If the colour of the wood isn’t natural or stained, it may not be 100 per cent genuine.
“You get what you pay for,” says Day. “Quality generally costs more.”
Check for surface colour. Most woods turn a shade of gray, darken, become redder or lose colour, if exposed to the elements.
Grain lines should run consistently over the edge of the table. If they don’t, it could be veneer imitating timber.
Check for growth rings formed by the yearly growth of a tree. They are difficult to properly replicate.
How to recognise natural fabrics
When it comes to soft furnishings, plant-based fabrics like cotton and linen, and animal fibres like silk and wool are the most coveted. They look expensive, offer breathability, natural temperature regulation and superior durability.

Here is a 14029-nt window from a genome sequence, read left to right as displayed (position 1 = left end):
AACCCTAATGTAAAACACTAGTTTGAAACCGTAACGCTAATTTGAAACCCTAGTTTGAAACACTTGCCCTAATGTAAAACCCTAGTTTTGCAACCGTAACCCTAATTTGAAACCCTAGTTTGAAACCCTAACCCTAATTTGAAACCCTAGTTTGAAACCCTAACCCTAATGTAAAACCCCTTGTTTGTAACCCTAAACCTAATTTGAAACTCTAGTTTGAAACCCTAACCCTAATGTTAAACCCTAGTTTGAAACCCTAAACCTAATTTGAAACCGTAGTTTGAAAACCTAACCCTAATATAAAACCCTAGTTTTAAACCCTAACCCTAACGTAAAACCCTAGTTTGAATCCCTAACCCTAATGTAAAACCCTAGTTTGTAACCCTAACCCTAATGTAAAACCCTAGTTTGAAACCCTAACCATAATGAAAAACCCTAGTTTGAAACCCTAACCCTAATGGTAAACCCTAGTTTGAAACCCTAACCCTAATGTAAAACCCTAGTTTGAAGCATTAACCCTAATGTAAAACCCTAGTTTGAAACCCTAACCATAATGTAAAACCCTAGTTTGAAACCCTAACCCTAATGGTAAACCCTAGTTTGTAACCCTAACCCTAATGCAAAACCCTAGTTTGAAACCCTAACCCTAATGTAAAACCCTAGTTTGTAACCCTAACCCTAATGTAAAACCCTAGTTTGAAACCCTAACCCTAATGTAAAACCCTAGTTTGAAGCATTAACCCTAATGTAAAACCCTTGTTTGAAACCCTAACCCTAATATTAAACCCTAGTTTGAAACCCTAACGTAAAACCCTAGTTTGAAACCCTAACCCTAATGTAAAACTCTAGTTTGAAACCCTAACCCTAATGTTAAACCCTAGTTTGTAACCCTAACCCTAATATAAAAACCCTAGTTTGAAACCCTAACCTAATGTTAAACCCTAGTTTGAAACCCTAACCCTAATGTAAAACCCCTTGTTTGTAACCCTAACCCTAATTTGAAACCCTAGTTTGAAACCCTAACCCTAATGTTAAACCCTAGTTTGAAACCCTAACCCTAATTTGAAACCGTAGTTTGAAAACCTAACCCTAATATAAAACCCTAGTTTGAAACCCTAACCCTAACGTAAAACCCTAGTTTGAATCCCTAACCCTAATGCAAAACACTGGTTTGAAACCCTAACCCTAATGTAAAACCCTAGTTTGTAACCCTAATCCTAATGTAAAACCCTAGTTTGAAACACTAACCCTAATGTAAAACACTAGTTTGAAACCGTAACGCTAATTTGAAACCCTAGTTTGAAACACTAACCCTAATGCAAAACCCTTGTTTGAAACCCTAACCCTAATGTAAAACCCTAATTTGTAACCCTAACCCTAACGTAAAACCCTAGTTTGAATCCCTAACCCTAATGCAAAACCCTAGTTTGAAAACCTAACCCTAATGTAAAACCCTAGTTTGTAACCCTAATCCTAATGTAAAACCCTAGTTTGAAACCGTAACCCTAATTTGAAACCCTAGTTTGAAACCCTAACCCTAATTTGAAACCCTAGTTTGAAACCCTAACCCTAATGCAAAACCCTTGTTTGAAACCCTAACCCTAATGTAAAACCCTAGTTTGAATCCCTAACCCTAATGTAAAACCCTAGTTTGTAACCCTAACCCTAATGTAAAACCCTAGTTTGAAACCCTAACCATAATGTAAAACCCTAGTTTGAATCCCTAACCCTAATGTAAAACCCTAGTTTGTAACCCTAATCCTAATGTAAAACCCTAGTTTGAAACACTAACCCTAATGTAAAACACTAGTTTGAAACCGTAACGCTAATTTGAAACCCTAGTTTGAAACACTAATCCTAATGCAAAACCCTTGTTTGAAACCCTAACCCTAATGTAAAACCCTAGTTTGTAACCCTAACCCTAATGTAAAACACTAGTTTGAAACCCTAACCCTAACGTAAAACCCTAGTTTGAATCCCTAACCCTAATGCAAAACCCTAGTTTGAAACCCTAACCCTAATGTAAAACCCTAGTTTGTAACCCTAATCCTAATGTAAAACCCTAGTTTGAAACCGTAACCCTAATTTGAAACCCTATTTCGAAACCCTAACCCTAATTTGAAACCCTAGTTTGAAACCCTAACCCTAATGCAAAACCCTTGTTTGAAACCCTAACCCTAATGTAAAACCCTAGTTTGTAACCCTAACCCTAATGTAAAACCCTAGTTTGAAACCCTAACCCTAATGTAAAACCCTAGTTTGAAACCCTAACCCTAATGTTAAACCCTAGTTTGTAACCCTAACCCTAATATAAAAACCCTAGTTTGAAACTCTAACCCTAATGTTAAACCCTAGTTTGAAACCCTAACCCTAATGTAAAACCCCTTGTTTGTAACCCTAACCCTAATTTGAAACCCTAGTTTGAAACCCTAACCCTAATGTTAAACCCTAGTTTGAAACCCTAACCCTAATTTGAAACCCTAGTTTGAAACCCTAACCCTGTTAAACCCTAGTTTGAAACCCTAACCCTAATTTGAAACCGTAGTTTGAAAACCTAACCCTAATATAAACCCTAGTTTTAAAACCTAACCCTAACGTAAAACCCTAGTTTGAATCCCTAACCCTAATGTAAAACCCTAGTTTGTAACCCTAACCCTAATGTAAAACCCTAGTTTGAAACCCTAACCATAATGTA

“Fabric choice comes down to its end purpose – colour, pattern, texture and budget,” says Sarah Elshaug from Maitland Interiors. “By starting with the end-in-mind we ensure the fabric is fit for purpose and durable.”
Polyester blends masquerading as linen are the most common misrepresented fabric says Elshaug. “Using a synthetic means you are sacrificing on comfort and that luxurious feel of a natural fabric.”
Elshaug says while inferior, cheaper blends do have their place. “They offer stain resistance and colour fastness, so in a family home, opting for a sofa covered in polyester blend fabric will ensure longevity. To the untrained eye it can be hard to tell which fabric is what when looking at it,” says Elshaug.
Need-to-knows when purchasing natural fabrics:
The burn test